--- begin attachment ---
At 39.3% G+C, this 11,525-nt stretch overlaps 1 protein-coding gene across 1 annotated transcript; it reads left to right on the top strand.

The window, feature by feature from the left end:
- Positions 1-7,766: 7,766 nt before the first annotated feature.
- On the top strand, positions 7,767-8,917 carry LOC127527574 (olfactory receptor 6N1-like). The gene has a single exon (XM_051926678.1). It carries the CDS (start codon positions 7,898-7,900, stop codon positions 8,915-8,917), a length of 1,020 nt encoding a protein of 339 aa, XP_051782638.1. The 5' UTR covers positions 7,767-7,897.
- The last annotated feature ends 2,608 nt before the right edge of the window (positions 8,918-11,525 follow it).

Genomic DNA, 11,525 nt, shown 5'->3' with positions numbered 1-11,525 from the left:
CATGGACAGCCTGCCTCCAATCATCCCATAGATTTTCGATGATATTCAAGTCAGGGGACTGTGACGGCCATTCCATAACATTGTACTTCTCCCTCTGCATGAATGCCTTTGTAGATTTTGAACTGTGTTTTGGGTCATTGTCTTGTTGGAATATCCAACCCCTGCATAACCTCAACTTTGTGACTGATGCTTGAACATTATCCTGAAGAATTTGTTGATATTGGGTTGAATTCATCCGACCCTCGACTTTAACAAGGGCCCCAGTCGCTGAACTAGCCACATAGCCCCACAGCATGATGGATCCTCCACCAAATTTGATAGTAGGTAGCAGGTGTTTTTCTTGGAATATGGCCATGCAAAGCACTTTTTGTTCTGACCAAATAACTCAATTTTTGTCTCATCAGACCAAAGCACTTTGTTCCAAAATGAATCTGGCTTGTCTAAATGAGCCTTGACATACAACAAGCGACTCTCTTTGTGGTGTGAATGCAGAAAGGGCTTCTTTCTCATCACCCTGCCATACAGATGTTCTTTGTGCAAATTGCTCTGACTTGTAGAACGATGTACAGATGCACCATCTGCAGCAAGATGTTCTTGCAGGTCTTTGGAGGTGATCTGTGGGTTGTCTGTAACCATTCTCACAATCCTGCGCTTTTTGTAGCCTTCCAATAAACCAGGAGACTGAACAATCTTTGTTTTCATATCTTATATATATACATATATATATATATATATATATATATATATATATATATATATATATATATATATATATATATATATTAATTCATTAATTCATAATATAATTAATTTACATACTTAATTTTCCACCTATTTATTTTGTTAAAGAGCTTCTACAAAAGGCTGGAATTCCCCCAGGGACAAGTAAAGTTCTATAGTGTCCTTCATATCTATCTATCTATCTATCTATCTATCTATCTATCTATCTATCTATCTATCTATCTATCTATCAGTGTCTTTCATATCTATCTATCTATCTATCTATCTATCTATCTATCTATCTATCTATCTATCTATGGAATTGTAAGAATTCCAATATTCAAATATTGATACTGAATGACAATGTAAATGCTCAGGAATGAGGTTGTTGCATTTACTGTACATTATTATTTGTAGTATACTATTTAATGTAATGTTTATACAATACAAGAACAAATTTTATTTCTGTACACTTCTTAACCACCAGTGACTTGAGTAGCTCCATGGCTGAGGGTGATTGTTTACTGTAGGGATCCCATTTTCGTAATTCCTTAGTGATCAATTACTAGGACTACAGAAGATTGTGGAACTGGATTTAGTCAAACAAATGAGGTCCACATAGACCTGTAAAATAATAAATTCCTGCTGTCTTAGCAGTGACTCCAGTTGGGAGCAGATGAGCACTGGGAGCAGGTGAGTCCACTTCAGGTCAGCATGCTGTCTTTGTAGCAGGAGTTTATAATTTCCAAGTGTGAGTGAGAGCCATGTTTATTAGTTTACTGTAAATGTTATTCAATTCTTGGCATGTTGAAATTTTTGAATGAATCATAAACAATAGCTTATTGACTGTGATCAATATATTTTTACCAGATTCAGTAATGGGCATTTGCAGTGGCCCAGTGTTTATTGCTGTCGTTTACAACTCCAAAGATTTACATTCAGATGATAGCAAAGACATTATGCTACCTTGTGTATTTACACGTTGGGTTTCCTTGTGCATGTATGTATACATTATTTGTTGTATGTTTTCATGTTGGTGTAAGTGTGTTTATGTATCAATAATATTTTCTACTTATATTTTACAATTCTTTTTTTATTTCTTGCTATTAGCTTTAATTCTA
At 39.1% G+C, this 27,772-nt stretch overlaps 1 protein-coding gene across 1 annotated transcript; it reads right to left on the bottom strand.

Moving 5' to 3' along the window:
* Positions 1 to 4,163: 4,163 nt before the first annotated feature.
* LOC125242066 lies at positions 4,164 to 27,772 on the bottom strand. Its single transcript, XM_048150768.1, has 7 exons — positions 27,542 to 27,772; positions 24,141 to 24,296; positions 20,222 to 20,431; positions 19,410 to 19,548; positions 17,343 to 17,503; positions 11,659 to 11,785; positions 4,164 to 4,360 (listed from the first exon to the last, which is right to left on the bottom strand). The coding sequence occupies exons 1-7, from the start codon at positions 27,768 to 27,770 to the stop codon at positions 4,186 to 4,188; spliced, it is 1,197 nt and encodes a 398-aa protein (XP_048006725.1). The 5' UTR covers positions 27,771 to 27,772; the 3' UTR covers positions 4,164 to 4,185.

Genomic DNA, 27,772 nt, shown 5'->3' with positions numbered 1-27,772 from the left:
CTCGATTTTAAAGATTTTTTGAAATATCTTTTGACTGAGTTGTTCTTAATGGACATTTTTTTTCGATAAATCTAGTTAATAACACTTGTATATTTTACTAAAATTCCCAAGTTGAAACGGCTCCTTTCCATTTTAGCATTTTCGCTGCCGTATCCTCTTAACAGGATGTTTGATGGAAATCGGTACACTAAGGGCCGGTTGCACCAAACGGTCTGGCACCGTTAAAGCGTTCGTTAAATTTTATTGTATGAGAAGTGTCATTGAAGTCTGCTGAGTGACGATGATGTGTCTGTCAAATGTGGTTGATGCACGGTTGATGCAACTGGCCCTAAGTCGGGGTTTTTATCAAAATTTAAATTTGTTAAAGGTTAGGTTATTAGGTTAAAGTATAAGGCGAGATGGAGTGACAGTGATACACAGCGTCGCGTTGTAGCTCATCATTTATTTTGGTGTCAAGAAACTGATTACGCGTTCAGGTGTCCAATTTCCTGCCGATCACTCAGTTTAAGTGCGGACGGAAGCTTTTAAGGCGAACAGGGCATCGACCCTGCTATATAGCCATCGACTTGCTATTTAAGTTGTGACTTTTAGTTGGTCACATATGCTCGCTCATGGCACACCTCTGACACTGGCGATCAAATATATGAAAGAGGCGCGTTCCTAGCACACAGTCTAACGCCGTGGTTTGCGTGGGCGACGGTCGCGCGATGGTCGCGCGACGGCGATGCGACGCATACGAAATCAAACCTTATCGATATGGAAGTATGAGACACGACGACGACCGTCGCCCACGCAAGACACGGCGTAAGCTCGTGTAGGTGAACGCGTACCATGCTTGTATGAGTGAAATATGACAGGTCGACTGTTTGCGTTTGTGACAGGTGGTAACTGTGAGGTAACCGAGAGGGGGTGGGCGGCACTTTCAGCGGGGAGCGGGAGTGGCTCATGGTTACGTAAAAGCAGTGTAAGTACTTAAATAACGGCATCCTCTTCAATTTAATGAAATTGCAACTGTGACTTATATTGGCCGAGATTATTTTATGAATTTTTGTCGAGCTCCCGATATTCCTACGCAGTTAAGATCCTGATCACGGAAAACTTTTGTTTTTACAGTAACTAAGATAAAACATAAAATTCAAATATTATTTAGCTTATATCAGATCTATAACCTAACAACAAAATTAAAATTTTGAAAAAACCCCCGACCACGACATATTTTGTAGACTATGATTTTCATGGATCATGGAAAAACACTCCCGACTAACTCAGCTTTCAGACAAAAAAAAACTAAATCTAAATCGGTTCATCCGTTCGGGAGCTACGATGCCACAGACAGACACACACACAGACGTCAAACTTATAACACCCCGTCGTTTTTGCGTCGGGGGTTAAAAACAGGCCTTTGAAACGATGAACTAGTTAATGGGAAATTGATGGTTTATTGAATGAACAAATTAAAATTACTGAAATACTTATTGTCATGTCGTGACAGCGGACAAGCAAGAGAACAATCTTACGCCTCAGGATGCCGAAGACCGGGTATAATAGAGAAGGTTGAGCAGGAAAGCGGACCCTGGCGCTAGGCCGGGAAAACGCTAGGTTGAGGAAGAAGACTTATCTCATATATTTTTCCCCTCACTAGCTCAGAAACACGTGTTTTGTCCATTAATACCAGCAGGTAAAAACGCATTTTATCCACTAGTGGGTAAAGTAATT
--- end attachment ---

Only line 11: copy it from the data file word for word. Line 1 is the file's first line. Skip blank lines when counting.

* LOC125242066 lies at positions 4,164 to 27,772 on the bottom strand. Its single transcript, XM_048150768.1, has 7 exons — positions 27,542 to 27,772; positions 24,141 to 24,296; positions 20,222 to 20,431; positions 19,410 to 19,548; positions 17,343 to 17,503; positions 11,659 to 11,785; positions 4,164 to 4,360 (listed from the first exon to the last, which is right to left on the bottom strand). The coding sequence occupies exons 1-7, from the start codon at positions 27,768 to 27,770 to the stop codon at positions 4,186 to 4,188; spliced, it is 1,197 nt and encodes a 398-aa protein (XP_048006725.1). The 5' UTR covers positions 27,771 to 27,772; the 3' UTR covers positions 4,164 to 4,185.